Tuesday, December 2


The black cat jumped into Atiya's lap and began to strut back and forth, kneading Atiya's thighs to make them more tender.
"This cat is so sexy!" Atiya exclaimed, as the cat stepped on her right leg with all four paws and then turned around, the cat's tail whipping her nose, the cats asshole probably grazing her shoulder, and then stepping back over to Atiya's left leg.

Atiya had met the cat before when we lived on Long Island. The cat was very skinny then and would stretch her torso out a lot. At some point we got a little high, and as the cat sauntered around Atiya, Atiya whispered, "I want to see your skeleton."

But now she was in Los Angeles, reunited with the cat after two or three years, and the cat quickly warmed up to her. I had watched a television special on the intelligence of orangutans, as they utilized sign language and successfully played memory games. Near the end of the special, the star orangutan, Thaddeus, was reunited with Sally, the lady orangutan he had known in his formative years but had not seen in over half of his lifespan.
"Will Thaddeus remember Sally?" the scientist said in a voice over, as Thaddeus was ushered into a large habitat-cage where Sally was chewing on something and waiting. The two squinted at each other, unable to believe their orangutan eyes, and then ran at each other and leaped into each other's arms. The orangutans were crying, the scientists began crying, I was alone and became a little visibly emotional as well. Unfortunately, I do not think that that was what the cat was going through when Atiya entered our apartment.
When we first got the all-black cat, we couldn't pick a name for her. My dad wanted Blackey, I wanted Blackula, but my dad's girlfriend, Mia, nixed both of those names and, citing the cat's loving friendliness toward all of us, decided that the cat should be named Family Pet.

Family Pet showed a penchant for constant affection, and would get it any weird way she could. Sometimes she would on top of the refrigerator and wait for one of us [we're a pretty tall family] to pass by. From there, she would jump to our shoulders and get comfortable on them, and we'd walk around slowly and slightly hunched over, not unlike a professional wrestler showing off his namesake boa constrictor.

Some nights the cat would come into my room and get on my lap and begin purring. Then she'd start digging her nails into my thighs, lightly and rhythmically corresponding with her purring. The whole thing did seem kind of sexual, and I would find myself questioning if I was a zoophiliac.

One day Mia brought home the confusing Russian novel, The Master and Margarita. "Look!" she laughed, holding the book up to the cat, "It's Family Pet!"
The cover of the paperback displayed a shiney black sitting upright, not unlike a well-trained pubescent, the cat's back to the viewer. Looking over its shoulder, the cat's eyes were excited and gold, and the cat's tongue, split down the center like a serpent's, was slithering out of its mouth and reaching toward the book's binding.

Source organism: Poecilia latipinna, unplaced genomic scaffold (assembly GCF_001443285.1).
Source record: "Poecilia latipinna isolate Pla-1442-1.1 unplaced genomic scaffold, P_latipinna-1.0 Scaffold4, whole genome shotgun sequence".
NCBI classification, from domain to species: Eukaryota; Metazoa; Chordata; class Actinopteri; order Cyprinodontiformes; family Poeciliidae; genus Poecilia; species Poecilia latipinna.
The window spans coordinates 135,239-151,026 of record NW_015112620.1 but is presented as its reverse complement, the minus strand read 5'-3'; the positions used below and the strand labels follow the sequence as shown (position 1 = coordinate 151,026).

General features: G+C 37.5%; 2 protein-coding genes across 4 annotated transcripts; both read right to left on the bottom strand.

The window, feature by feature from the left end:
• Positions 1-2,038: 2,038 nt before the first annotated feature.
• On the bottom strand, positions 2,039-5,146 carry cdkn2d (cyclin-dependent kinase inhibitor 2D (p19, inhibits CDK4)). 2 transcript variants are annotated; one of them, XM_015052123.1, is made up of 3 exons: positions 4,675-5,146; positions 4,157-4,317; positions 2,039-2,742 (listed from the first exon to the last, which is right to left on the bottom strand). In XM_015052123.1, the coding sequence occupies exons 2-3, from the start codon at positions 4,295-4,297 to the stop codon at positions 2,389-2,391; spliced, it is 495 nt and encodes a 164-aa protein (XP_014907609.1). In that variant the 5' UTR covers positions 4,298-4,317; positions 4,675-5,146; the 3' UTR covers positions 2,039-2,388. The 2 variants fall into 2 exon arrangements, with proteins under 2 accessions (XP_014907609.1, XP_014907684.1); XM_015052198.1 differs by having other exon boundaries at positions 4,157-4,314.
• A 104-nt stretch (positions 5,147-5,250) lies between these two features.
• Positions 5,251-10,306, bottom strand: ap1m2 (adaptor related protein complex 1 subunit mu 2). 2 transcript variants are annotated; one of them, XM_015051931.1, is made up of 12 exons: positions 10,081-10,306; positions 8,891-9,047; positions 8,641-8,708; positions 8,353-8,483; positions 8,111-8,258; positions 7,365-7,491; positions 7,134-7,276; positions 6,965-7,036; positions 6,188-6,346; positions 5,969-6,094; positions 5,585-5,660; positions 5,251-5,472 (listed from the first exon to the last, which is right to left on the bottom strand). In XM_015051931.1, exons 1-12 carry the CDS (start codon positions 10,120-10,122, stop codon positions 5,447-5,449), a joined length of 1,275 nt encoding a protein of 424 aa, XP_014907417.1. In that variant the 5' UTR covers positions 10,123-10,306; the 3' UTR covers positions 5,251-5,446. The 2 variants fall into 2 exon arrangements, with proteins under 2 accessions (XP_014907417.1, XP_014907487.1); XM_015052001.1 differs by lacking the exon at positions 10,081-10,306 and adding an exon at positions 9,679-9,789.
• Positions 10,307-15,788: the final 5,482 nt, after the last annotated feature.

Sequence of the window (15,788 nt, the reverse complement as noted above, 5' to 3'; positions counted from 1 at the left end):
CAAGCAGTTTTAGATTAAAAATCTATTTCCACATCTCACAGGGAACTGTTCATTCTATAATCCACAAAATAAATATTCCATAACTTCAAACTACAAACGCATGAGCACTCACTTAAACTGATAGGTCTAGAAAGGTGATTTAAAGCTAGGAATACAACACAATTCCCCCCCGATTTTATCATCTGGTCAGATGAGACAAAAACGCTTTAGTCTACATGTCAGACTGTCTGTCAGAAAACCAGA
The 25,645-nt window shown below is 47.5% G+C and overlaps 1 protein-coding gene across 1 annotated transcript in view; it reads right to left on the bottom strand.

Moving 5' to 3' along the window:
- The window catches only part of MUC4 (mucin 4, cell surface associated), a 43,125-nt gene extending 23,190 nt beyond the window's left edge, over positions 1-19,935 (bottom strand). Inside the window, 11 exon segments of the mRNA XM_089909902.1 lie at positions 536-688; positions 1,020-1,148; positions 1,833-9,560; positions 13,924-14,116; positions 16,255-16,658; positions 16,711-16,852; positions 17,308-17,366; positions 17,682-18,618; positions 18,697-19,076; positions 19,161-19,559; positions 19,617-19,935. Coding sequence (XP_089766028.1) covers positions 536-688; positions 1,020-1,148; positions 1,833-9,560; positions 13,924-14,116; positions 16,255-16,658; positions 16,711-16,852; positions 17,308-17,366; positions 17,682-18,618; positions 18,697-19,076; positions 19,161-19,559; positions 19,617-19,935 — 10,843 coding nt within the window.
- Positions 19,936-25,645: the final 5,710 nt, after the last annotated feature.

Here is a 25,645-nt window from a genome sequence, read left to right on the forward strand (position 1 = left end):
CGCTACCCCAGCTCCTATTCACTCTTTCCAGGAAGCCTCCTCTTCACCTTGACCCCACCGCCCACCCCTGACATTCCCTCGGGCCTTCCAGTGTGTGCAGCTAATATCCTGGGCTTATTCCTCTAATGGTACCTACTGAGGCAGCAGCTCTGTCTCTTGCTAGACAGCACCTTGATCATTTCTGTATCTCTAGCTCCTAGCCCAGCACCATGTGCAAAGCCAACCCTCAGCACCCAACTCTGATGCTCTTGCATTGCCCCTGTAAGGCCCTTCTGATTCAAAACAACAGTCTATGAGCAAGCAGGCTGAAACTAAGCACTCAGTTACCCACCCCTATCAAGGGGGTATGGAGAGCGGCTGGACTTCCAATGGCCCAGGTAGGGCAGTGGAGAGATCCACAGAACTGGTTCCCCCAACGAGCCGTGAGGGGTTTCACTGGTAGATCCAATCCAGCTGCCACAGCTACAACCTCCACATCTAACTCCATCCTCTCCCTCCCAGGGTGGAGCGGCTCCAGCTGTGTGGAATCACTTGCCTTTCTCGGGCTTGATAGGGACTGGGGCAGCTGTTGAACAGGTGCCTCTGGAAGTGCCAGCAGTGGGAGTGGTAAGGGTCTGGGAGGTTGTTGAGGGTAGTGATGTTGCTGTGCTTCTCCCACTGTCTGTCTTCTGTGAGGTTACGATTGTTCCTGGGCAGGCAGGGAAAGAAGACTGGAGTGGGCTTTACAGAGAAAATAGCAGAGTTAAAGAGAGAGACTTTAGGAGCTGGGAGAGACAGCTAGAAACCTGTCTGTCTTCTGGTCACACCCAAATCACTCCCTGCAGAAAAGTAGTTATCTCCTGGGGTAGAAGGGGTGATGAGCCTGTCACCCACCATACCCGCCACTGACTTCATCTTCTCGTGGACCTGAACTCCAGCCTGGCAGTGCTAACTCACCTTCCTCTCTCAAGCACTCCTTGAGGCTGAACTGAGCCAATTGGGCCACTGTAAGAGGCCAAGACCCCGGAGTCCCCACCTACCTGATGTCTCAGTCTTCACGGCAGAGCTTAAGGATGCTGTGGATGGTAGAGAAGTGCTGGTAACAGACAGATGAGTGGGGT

I imagined Margarita to be the shiny black cat, harboring the soul of a once-luscious woman. Purring her filthy deceit into the ears of the ship captain/lord of the manor, she would drive the man to commit clean murders of those who had transgressed her in her former life. The novel would end, presumably, when he left more of his estate to her than to his hard-working, motherless children.

Unfortunately Margarita isn't the cat, but apparently a woman-turned-witch, carrying on an affair with a writer and often making deals with Satan. The cat on the cover is actually named Behemoth, and is in turn quite large. And like every Russian, Behemoth enjoys vodka, chess, and shooting guns [at the literary elite]. The former does sort of sound like Family Pet, but sadly, the latter does not.

Within the past few weeks I've learned that Family Pet is a purebred Bombay. She had been bred to perform in cat shows but, because of three whispy white spots on her stomach and chest, she and her mother were put up for adoption.

Bombays, a breed that gained popularity in the American South in the late 1940s, were made to resemble small black panthers with pretty yellow eyes. In their genetic makeup is a personality trait of desperate neediness, which breeders have translated to, "good with children." No matter who had adopted her from the North Shore Animal Leauge, Family Pet would have had no choice but to instantly have become one-of-the-family.


  1. 1. I just stole that picture of T and blackie.
    2. I love that cat and I would like to steal her too.

  2. 1. awwwwww!
    2. she loves you, too [by default]